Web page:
Admit One for $: College
BY SAHASRA CHAVALI '26
The air cools our cheeks, frost bites at our fingers, and a new graduating class experiences an age-old rite of passage: college admissions season. For some, this pressure manifests as attending the same university as generations of your family; for others, this looks like fulfilling the “American Dream”—whether it be your own or your parents’—by attending an elite higher education institution. University acceptances are symbols of hard work, tenacity, and perseverance that cement your hard-earned achievements into a tangible result. But for the elite, prestigious universities are a ticket to being a part of an even more exclusive club, with attendees earning alumni titles essential for networking, social climbing, and reaffirming their statuses. In the pursuit of these prestigious higher education institutions, some wealthy might try to enter a “back door” to universities by donating exorbitant amounts to certain schools. But when familial wealth starts dictating acceptances instead of student qualifications, the admissions process skews unfairly in favor of unqualified—but wealthier—candidates. At the root of this issue lies universities’ prestige: the only reason why the wealthy turn to cheating the otherwise meritocratic system of college admissions is because of the reputations that follow schools like Harvard, Stanford, and Georgetown. Through reducing the value that we place on these institutions, we can circumvent the usage of “back door” methods to get students admitted to universities.
In 2019, 53 people—some household names—were accused of taking extralegal measures to guarantee their children’s admissions into elite universities. One case followed Desperate Housewives actress Felicity Huffman, who paid to replace her daughter's SAT score with a fraudulent score. More infamous may be Full House actress Lori Laughlin, who fabricated a fake athletic profile for her daughter, Olivia Jade, so that she could be recruited to the University of Southern California as a crew athlete. In total, Laughlin spent $200,000 on bribes, and though these individuals’ crimes have been exposed, that doesn’t mean that these methods of attaining admission have been fully curbed.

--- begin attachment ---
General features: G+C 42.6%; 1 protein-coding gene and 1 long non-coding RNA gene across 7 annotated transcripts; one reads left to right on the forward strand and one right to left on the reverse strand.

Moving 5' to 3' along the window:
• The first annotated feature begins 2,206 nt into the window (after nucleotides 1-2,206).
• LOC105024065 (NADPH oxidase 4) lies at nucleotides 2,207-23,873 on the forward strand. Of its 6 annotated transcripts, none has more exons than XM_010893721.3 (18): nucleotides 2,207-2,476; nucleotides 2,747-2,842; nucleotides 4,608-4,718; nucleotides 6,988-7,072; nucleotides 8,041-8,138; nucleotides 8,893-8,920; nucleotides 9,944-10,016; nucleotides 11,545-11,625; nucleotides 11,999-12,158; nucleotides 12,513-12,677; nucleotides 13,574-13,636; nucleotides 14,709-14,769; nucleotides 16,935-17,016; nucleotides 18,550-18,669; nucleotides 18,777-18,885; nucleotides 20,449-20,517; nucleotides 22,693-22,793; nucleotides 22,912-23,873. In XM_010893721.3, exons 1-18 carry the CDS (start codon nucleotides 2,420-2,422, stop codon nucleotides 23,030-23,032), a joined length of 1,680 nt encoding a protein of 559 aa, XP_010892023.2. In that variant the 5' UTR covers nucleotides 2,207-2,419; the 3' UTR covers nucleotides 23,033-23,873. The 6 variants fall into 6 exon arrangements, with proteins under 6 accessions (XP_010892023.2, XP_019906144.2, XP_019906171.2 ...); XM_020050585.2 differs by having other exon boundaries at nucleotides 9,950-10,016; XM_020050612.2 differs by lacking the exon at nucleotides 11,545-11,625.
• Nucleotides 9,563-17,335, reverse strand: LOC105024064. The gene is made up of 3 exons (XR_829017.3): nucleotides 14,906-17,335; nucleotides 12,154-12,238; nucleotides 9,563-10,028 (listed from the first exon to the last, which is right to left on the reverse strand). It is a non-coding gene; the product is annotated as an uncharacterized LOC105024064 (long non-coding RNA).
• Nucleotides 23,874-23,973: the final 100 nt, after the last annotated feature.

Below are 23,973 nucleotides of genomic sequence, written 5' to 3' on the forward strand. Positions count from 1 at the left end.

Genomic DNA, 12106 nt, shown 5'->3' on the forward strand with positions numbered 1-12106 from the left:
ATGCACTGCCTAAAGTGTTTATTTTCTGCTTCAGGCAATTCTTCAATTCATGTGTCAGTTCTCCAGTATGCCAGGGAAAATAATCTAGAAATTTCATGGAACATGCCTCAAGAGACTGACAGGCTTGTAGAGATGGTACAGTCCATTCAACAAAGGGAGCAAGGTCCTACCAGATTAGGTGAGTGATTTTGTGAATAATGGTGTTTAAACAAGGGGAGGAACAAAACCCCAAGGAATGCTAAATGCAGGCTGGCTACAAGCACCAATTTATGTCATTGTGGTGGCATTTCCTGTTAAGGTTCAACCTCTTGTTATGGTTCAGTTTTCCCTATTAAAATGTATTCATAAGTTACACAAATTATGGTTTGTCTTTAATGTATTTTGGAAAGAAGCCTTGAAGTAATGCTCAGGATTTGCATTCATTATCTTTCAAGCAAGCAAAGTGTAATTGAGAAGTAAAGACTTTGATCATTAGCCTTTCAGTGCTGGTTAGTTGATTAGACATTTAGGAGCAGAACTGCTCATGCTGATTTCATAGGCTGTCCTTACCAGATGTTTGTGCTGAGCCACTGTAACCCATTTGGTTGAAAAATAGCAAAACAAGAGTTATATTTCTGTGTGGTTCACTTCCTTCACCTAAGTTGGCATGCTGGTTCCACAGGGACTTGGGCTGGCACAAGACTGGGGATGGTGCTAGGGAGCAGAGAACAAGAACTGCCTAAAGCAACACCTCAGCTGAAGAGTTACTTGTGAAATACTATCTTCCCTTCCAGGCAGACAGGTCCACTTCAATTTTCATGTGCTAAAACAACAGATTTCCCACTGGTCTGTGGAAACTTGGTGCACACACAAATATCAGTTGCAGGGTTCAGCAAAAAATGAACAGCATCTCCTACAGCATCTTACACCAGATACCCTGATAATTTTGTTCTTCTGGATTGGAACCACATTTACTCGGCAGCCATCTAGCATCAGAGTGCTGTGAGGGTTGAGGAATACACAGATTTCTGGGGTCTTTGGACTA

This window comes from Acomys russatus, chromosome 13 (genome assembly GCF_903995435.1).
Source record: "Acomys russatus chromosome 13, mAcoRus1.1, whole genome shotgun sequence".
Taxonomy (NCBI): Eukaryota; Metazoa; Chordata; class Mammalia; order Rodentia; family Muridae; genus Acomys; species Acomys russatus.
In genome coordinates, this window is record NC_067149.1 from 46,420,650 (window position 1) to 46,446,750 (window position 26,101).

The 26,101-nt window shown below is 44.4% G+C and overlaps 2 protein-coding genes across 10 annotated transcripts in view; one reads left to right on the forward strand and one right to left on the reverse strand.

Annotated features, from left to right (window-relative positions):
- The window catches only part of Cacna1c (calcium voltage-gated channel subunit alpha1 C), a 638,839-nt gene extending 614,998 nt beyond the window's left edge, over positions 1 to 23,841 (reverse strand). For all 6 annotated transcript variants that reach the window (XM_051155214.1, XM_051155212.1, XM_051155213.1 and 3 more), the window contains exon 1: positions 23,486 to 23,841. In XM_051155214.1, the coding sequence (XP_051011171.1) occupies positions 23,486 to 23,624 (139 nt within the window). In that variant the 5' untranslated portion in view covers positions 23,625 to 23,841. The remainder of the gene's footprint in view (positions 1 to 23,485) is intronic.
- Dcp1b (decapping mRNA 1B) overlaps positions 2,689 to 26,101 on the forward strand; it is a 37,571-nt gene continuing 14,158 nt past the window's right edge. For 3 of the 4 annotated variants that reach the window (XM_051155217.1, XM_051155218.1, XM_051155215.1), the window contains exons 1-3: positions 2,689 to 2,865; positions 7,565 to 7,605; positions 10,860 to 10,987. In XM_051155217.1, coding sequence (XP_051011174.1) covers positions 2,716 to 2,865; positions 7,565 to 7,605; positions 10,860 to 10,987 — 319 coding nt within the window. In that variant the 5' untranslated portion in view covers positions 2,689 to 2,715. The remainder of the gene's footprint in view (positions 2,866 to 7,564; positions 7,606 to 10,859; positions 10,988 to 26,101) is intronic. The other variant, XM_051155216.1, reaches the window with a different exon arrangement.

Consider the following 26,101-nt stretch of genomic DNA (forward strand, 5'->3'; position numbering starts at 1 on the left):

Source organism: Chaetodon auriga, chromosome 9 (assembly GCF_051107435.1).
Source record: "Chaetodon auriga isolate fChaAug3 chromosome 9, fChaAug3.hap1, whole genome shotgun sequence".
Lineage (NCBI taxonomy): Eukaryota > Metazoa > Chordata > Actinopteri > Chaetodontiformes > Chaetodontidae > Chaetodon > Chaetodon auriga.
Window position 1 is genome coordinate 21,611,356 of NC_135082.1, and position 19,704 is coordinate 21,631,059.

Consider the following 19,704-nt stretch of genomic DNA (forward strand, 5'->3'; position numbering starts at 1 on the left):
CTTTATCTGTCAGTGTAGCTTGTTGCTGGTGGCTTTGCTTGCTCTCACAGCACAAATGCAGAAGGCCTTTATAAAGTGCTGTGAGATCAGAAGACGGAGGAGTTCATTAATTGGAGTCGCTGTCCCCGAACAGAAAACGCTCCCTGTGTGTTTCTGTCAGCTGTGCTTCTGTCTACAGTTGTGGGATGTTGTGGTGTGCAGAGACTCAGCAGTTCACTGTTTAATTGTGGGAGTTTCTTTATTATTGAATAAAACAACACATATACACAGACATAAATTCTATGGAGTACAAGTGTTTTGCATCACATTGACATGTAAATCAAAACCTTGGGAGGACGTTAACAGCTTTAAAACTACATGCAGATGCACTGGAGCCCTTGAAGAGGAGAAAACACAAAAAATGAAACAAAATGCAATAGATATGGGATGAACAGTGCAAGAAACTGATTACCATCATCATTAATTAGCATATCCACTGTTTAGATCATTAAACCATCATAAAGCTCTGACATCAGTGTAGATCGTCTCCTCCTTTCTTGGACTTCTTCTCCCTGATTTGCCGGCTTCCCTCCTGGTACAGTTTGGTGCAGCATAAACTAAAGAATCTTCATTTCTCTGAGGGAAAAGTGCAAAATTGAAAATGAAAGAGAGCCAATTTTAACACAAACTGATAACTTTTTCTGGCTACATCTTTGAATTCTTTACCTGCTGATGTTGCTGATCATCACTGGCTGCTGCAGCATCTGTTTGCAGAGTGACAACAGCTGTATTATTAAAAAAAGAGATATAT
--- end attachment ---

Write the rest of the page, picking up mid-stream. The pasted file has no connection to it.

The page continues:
How do these scandals affect other individuals? Most people attend university in hopes of securing a bright future with a well-paying job, but with the wealthy spoiling an intended-to-be fair process, their actions rob this supposedly accessible process. For many low-income and first generation students, watching wealthy individuals pay their way through college for prestige invalidates the hard work and sacrifice they put in to pursue higher education. Further, admission scandals undermine the American Dream’s egalitarian message, suggesting that due to a system that condones connections and bribery, students who seek to uplift their families and achieve financial stability will face an uphill, if not Herculean battle.
Moreover, while perpetrators of these scandals face repercussions, their actions rob genuinely hardworking students of a seat at these colleges: a seat that is only going to be taken by a far less qualified student. These college spots are so precious because they can offer amazing futures, but qualified, yet rejected, students are left wondering about where they are lacking. This need for a prestigious legacy is driving both parents and students to adopt immoral principles to ensure a seat. However, who’s to blame isn’t always the kids of wealthy parents, but rather the parents. Most of the kids taking these rigged SATs are unaware of their unfair advantage; the bribed proctors appointed by their parents fix it secretly. These people chasing after these prestigious legacies are willing to go so far as to lie to their children, and cheat them as well, further highlighting the extremities that they would reach.
Though this might feel like a faraway, removed issue for many, the cycle continues when we let schools’ prestige dictate our actions. We should remember that it isn’t the name of an institute that determines the worth of a degree: it’s what you do with the degree. And when we separate education from an institution, we can begin to combat the inequities that inevitably follow these schools.